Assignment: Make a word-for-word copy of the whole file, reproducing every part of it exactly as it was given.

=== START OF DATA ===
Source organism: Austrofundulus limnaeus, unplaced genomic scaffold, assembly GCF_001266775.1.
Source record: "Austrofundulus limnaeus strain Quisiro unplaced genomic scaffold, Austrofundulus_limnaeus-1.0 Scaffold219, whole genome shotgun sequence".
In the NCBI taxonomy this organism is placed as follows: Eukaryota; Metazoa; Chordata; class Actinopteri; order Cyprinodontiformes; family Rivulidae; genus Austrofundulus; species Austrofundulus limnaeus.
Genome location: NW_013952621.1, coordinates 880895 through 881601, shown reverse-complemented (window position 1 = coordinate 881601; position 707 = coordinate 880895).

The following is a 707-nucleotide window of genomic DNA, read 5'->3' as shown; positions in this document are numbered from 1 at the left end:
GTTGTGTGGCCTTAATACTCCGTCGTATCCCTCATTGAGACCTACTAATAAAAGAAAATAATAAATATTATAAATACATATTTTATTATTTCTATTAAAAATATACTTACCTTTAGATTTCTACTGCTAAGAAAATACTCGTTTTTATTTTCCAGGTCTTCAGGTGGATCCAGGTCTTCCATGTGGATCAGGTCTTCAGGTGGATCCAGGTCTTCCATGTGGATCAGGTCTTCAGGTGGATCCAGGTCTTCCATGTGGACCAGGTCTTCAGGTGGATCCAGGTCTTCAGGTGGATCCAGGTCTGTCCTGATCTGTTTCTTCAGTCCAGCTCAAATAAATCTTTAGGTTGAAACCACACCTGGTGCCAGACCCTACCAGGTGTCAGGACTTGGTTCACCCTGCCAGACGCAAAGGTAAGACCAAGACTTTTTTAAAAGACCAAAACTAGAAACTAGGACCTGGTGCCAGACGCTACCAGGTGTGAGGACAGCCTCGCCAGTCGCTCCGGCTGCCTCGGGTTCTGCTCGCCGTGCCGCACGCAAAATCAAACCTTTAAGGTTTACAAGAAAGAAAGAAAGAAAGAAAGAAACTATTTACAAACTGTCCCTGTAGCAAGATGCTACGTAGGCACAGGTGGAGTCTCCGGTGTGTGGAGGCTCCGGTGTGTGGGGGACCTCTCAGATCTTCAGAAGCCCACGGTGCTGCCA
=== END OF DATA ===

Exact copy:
Source organism: Austrofundulus limnaeus, unplaced genomic scaffold, assembly GCF_001266775.1.
Source record: "Austrofundulus limnaeus strain Quisiro unplaced genomic scaffold, Austrofundulus_limnaeus-1.0 Scaffold219, whole genome shotgun sequence".
In the NCBI taxonomy this organism is placed as follows: Eukaryota; Metazoa; Chordata; class Actinopteri; order Cyprinodontiformes; family Rivulidae; genus Austrofundulus; species Austrofundulus limnaeus.
Genome location: NW_013952621.1, coordinates 880895 through 881601, shown reverse-complemented (window position 1 = coordinate 881601; position 707 = coordinate 880895).

The following is a 707-nucleotide window of genomic DNA, read 5'->3' as shown; positions in this document are numbered from 1 at the left end:
GTTGTGTGGCCTTAATACTCCGTCGTATCCCTCATTGAGACCTACTAATAAAAGAAAATAATAAATATTATAAATACATATTTTATTATTTCTATTAAAAATATACTTACCTTTAGATTTCTACTGCTAAGAAAATACTCGTTTTTATTTTCCAGGTCTTCAGGTGGATCCAGGTCTTCCATGTGGATCAGGTCTTCAGGTGGATCCAGGTCTTCCATGTGGATCAGGTCTTCAGGTGGATCCAGGTCTTCCATGTGGACCAGGTCTTCAGGTGGATCCAGGTCTTCAGGTGGATCCAGGTCTGTCCTGATCTGTTTCTTCAGTCCAGCTCAAATAAATCTTTAGGTTGAAACCACACCTGGTGCCAGACCCTACCAGGTGTCAGGACTTGGTTCACCCTGCCAGACGCAAAGGTAAGACCAAGACTTTTTTAAAAGACCAAAACTAGAAACTAGGACCTGGTGCCAGACGCTACCAGGTGTGAGGACAGCCTCGCCAGTCGCTCCGGCTGCCTCGGGTTCTGCTCGCCGTGCCGCACGCAAAATCAAACCTTTAAGGTTTACAAGAAAGAAAGAAAGAAAGAAAGAAACTATTTACAAACTGTCCCTGTAGCAAGATGCTACGTAGGCACAGGTGGAGTCTCCGGTGTGTGGAGGCTCCGGTGTGTGGGGGACCTCTCAGATCTTCAGAAGCCCACGGTGCTGCCA